The Rule of Law Ten
Troy, Daniel E., The American Spectator
Jurists who've defended the law against illiberalism.
The law should be-and once was-an inherently conservative institution. The rule of law is fundamental to economic liberty and prosperity, as well as to constraining government power. Among the values American law has traditionally served are stability, rationality, and equal treatment regardless of economic condition, all truths conservatives hold dear.
During the last half-century, however, American law has become politicized. Thanks in large part to the Warren Court, since the mid-i95o's the left has used the law to transform society, primarily along egalitarian lines. Two recent books, Darien A. McWhirter's The Legal loo: A Ranking of the Individuals Who Have Most Influenced the Law, and Bernard Schwartz's Book of Legal Lists: The Best and Worst in American Law, celebrate the left's lawyerheroes who assisted in this pernicious process. Predictably, McWhirter's list includes Justices Thurgood Marshall (54) and William Brennan (56). Amazingly, it even includes Vladimir Lenin (79), who was a lawyer, in addition to being an autocrat and a murderer. Similarly, Schwartz's Top lo contains the usual suspects, beginning with Chief Justice John Marshall and running through Justices Oliver Wendell Holmes, Earl Warren, Brennan, and Louis Brandeis.
As might be expected, focusing on the individuals who best represent, and who have had the most influence on, current conservative legal thinking leads to a very different list. It is these individuals, listed here in chronological order, who should be celebrated as best representing the rule of law:
1. Sir William Blackstone (1723-1780). When the Constitution was written, Blackstone's Commentaries on the Laws of England were, according to James Madison, "in every man's hand." In fact, the number of copies of Blackstone sold in colonial America far exceeded the number of lawyers, and the Commentaries were often consulted during the Constitutional Convention. Today Blackstone's Commentaries are the most important source for scholars and judges who seek to understand the common-law background against which the Constitution was adopted.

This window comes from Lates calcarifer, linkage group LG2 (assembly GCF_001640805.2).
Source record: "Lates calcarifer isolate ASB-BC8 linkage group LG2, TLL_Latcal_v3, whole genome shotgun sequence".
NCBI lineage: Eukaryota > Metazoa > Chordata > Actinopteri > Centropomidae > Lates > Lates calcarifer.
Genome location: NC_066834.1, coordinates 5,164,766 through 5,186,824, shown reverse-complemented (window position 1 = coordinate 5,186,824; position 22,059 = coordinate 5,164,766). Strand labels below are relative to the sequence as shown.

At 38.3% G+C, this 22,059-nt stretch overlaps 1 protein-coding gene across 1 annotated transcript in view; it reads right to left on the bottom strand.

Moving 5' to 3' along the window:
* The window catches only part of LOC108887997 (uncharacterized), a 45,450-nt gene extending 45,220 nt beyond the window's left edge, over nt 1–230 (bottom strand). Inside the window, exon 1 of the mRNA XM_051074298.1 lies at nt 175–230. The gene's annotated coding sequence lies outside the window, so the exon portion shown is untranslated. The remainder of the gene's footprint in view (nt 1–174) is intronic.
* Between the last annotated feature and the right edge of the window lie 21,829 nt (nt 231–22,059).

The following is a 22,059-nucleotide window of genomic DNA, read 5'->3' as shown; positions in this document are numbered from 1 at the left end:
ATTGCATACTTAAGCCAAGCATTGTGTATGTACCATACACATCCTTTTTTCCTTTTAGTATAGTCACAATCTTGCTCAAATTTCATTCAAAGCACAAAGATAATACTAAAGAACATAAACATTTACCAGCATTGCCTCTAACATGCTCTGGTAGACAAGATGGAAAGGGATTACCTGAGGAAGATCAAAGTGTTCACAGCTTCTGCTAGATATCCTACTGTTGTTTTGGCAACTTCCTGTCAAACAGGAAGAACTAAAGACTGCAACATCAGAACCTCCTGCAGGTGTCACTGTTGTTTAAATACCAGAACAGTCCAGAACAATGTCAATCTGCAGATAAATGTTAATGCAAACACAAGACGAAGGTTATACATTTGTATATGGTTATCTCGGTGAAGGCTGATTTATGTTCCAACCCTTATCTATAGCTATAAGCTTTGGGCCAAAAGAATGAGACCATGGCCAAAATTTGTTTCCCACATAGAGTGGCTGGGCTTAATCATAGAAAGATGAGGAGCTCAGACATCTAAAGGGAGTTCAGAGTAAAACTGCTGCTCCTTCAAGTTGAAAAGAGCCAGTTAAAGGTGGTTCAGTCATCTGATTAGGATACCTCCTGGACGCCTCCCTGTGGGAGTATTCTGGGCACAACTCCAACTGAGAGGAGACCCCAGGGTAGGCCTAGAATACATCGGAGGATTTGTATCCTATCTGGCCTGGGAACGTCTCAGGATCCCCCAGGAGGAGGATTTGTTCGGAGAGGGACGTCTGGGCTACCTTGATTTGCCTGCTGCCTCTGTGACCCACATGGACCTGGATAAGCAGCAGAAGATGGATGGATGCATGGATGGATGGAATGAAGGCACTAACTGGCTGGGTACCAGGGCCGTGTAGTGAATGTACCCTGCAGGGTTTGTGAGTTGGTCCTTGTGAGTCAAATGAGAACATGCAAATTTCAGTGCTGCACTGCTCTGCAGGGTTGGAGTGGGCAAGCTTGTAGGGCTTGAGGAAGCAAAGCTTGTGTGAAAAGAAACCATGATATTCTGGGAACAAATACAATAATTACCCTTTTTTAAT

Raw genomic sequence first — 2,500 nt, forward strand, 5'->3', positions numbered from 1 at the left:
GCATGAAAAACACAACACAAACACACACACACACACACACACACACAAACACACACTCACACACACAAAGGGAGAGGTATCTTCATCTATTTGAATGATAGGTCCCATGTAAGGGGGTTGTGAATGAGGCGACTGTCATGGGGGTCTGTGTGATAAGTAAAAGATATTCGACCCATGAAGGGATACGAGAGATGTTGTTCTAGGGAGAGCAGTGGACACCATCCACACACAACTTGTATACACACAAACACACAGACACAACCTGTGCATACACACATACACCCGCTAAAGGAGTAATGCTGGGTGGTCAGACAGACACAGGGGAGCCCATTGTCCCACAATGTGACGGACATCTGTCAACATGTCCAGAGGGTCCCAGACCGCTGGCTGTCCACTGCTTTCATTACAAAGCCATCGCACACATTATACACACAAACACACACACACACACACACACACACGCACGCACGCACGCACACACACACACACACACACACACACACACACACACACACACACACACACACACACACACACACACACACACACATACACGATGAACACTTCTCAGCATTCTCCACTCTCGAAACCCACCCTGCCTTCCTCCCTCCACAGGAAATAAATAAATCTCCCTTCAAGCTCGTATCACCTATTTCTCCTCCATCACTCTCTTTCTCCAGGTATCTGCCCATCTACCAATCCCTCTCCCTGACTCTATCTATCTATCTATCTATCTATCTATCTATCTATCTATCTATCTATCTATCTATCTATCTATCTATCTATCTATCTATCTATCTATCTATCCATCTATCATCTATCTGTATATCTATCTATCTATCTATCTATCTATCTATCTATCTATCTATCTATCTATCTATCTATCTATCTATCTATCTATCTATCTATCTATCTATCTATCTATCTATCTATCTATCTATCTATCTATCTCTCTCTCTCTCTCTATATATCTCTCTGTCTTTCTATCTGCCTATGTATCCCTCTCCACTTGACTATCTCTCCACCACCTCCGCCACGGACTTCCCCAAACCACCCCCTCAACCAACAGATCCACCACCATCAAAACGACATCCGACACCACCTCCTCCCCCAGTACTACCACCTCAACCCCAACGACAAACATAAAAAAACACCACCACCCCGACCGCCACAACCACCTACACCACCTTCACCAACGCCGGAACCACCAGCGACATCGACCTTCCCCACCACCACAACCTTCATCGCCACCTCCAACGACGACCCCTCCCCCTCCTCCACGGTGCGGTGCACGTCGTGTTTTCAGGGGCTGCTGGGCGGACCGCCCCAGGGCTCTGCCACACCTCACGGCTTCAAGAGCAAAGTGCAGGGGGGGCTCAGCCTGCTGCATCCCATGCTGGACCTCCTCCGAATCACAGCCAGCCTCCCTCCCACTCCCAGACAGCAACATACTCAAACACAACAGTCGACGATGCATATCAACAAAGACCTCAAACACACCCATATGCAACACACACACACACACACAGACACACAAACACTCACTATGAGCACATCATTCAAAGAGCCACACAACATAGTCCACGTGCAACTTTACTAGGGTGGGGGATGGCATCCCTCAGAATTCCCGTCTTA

2. James Madison ((1751-1836). Although not a lawyer, Madison is justifiably known as the "Father of the Constitution." His Notes on the Constitutional Convention are vital to understanding the Framers' intent. The Federalist Papers, which he wrote with Alexander Hamilton and John Jay, are a political science masterpiece. They capture the Founders' effort to create institutions so that "ambition could counteract ambition." Madison's writing on the need to control factions foreshadows modern public choice theory, which teaches that powerful groups and coalitions are often able to use government to capture resources at the expense of the less focused, more disorganized majority. Madison also took the lead in drafting the Bill of Rights.
3. Alexander Hamilton (1757-1804). Hamilton's treatment of the proper role of the judiciary, which he famously considered the "least dangerous branch," is the touchstone for the modern conservative view of judges. Hamilton championed an independent judiciary "as an intermediate body between the people and the legislature in order...to keep the latter within the limits assigned to their authority." He believed, though, that "[t]o avoid an arbitrary discretion in the courts, it is indispensable that [courts] should be bound by strict rules and precedents which serve to define and point out their duty in every particular case that comes before them." Today, liberals celebrate an independent judiciary, but reject the necessarily correlative notion of binding those judges by "strict rules and precedents."
4. Justice Joseph Story (1779-1845). On the supreme court, story was an ardent defender of property rights doctrinal purity. A champion of what he called the "old law," he invoked the Constitution's Contracts Clause to void state confiscations of land and corporate property. …